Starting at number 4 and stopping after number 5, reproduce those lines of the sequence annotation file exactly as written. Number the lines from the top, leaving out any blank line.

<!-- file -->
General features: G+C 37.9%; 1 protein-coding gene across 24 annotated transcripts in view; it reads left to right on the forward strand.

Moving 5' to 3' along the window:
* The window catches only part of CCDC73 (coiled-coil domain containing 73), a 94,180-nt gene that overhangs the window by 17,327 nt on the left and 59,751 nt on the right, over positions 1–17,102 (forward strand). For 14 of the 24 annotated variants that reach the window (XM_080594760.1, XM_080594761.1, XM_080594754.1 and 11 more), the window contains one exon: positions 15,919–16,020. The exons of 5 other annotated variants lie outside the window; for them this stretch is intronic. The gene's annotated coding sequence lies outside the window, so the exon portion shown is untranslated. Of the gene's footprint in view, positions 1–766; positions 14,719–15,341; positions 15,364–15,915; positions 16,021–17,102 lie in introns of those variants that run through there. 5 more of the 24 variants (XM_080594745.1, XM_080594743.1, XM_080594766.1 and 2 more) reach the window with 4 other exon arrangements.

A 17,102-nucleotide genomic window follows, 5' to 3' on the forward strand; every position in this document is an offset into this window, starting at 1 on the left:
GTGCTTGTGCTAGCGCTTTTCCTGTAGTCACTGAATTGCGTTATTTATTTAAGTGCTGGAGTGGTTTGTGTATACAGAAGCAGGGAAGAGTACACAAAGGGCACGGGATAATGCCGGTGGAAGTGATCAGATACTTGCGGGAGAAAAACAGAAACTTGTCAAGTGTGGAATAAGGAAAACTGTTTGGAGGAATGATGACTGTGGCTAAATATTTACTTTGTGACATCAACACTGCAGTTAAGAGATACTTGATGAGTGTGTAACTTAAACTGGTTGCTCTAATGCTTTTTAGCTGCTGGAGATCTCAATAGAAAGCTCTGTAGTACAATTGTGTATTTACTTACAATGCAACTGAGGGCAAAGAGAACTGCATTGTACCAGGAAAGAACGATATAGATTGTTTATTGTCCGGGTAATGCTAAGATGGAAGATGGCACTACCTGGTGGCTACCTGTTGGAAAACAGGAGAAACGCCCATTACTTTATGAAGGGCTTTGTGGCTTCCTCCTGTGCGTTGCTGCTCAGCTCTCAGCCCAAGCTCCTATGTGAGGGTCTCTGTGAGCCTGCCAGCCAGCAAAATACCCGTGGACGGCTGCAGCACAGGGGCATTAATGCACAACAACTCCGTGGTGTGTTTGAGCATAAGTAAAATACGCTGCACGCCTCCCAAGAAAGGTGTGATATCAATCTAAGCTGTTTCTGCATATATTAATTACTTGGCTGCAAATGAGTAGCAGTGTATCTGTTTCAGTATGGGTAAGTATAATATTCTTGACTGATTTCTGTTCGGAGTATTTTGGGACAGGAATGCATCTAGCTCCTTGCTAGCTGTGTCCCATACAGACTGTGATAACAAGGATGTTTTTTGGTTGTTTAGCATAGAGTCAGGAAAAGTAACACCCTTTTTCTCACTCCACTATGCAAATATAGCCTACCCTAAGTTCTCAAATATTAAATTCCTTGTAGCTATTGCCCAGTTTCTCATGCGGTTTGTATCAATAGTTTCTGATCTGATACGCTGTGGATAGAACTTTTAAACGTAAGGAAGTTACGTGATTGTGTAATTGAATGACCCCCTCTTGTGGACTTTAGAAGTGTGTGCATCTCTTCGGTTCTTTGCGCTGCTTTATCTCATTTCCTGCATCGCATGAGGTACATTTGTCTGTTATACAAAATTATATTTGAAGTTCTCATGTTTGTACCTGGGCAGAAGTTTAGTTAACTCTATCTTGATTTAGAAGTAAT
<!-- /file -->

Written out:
A 17,102-nucleotide genomic window follows, 5' to 3' on the forward strand; every position in this document is an offset into this window, starting at 1 on the left:
GTGCTTGTGCTAGCGCTTTTCCTGTAGTCACTGAATTGCGTTATTTATTTAAGTGCTGGAGTGGTTTGTGTATACAGAAGCAGGGAAGAGTACACAAAGGGCACGGGATAATGCCGGTGGAAGTGATCAGATACTTGCGGGAGAAAAACAGAAACTTGTCAAGTGTGGAATAAGGAAAACTGTTTGGAGGAATGATGACTGTGGCTAAATATTTACTTTGTGACATCAACACTGCAGTTAAGAGATACTTGATGAGTGTGTAACTTAAACTGGTTGCTCTAATGCTTTTTAGCTGCTGGAGATCTCAATAGAAAGCTCTGTAGTACAATTGTGTATTTACTTACAATGCAACTGAGGGCAAAGAGAACTGCATTGTACCAGGAAAGAACGATATAGATTGTTTATTGTCCGGGTAATGCTAAGATGGAAGATGGCACTACCTGGTGGCTACCTGTTGGAAAACAGGAGAAACGCCCATTACTTTATGAAGGGCTTTGTGGCTTCCTCCTGTGCGTTGCTGCTCAGCTCTCAGCCCAAGCTCCTATGTGAGGGTCTCTGTGAGCCTGCCAGCCAGCAAAATACCCGTGGACGGCTGCAGCACAGGGGCATTAATGCACAACAACTCCGTGGTGTGTTTGAGCATAAGTAAAATACGCTGCACGCCTCCCAAGAAAGGTGTGATATCAATCTAAGCTGTTTCTGCATATATTAATTACTTGGCTGCAAATGAGTAGCAGTGTATCTGTTTCAGTATGGGTAAGTATAATATTCTTGACTGATTTCTGTTCGGAGTATTTTGGGACAGGAATGCATCTAGCTCCTTGCTAGCTGTGTCCCATACAGACTGTGATAACAAGGATGTTTTTTGGTTGTTTAGCATAGAGTCAGGAAAAGTAACACCCTTTTTCTCACTCCACTATGCAAATATAGCCTACCCTAAGTTCTCAAATATTAAATTCCTTGTAGCTATTGCCCAGTTTCTCATGCGGTTTGTATCAATAGTTTCTGATCTGATACGCTGTGGATAGAACTTTTAAACGTAAGGAAGTTACGTGATTGTGTAATTGAATGACCCCCTCTTGTGGACTTTAGAAGTGTGTGCATCTCTTCGGTTCTTTGCGCTGCTTTATCTCATTTCCTGCATCGCATGAGGTACATTTGTCTGTTATACAAAATTATATTTGAAGTTCTCATGTTTGTACCTGGGCAGAAGTTTAGTTAACTCTATCTTGATTTAGAAGTAAT